October 1, 2006
Written by Staff at The Centre for Mediation & Dispute Resolution
Divorce : A Story of Never Letting Go
David and Isabel Stone had been married for 25 years. Together they had raised two wonderful children in a beautiful suburb south of Boston. Each child had attended college and graduated with honors. The Stones were individually and collectively proud of their kids and their accomplishments. Yet something had gone amiss with their marriage; somewhere, somehow, David and Isabel no longer enjoyed being with each other. David had his hobbies and of course his job which monopolized ten to twelve hours of each day. Isabel had returned to school, pursuing a graduate degree in social work. Nightly she was busy with her studies and of late fulfilling her internship requirements. She was preparing to work full-time in the Fall.
While it was probably a long time in the making, one Saturday morning, Isabel told David that she wanted a divorce. He was shocked. He had had it in his mind that life would just go on; the kids would marry; there would be grandchildren; he and Isabel would each do their “thing”. In short, he just had not thought of a different life, a life as a single person.
Isabel had hired a lawyer, she informed David. He needed to do the same. And so he did. At the same time, he got more and more angry. Isabel asked him to leave the house. Why him? he thought. Why not her? After all, she wanted the divorce, didn’t she? And so it began to escalate. What began as two people who had grown apart became two people who could not stand to be in the same room, two people who told anyone who would listen how terribly unfair the other person was. What seemed sad became mean and ugly. The legal wrangling continued for one and a half years. They finally settled the case with a two day trial – not exactly a settlement – in reality a ruling. Anyhow it was over. Or was it? If truth be told, David had not slept well since it all began over two years ago. He kept thinking and rethinking of the Saturday morning when Isabel said she wanted a divorce. His therapist and his friends had pointed out numerous times that he was not happy, that he was working twelve hour days, that he and Isabel were not truly a couple in the real sense of the word. But to David, Isabel had destroyed everything and got paid for it. She got the house and a share of his retirement and even his favorite painting and the silver his mother had given to them and more. He was paying her alimony regardless of her new job because, the judge had said, they were married over 25 years and he earned four times her salary. So what, she wanted the divorce. Right?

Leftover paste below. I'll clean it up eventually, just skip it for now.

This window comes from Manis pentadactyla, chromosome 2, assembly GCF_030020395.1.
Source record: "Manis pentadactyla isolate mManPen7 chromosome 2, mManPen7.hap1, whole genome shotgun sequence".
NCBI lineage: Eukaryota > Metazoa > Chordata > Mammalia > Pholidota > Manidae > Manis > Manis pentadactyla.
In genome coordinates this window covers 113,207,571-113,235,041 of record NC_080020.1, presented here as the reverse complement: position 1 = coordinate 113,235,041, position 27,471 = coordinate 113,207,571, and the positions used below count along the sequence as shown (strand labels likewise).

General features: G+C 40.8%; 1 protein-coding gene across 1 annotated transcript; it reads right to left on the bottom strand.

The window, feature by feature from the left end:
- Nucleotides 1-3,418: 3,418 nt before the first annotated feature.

David’s feelings are not as unusual as they may appear. Although it is logical to ask why he is feeling so stuck in his marriage and divorce when he is not telling stories of marital bliss or even of love, to David he had been betrayed. Worse, he was made to pay for a decision that he did not make. To him, it is almost irrelevant that he was not particularly happy. Happiness was not necessarily the name of the game. He was a good and loyal husband and father and got nothing for the husband part. David filed for a modification of his support to Isabel. And so back to court they went.
Beginning again is what David’s therapist and friends wanted for him. Yet he was unable to let go, to move on. Isabel, on the other hand, did move on. She started a new career and eventually remarried. Even when the alimony stopped, David still felt cheated and hurt.
Could there have been a different outcome? Would a different path have produced a different result? We think it is quite possible.
Whereas David’s and Isabel’s involvement in years of litigation resulted in intensifying David’s anger and making it harder for him to “let go”, mediation typically has the opposite effect. Because the parties work through the terms of their settlement together, discussing what is important to each one in the future as well as in the present, they become vested in the settlement. Naturally, feelings of anger and hurt are not automatically dissolved; but creative problem solving goes a long way in making people focus on tomorrow. Grappling with finances helps each one consider his and her future alone. What is fair for both parties becomes the overriding objective. Sounds too nice? Too civilized? That is really not the point. The main point is that hurt and destruction are not productive; David did not benefit financially or personally from being so angry. In reality, neither did Isabel benefit. While she moved on with her life, creating a new beginning, she lost any semblance of a relationship with a man with whom she had spent 25 years of her life. She could not even casually be with David in the same room with their children. A major part of her history was tainted. An important relationship had truly ended.
How couples divorce is important. It is important for their future as well as for their present. And it certainly is important for their children. Couples who opt for the so called good divorce or civilized divorce are saving their past and protecting their future.
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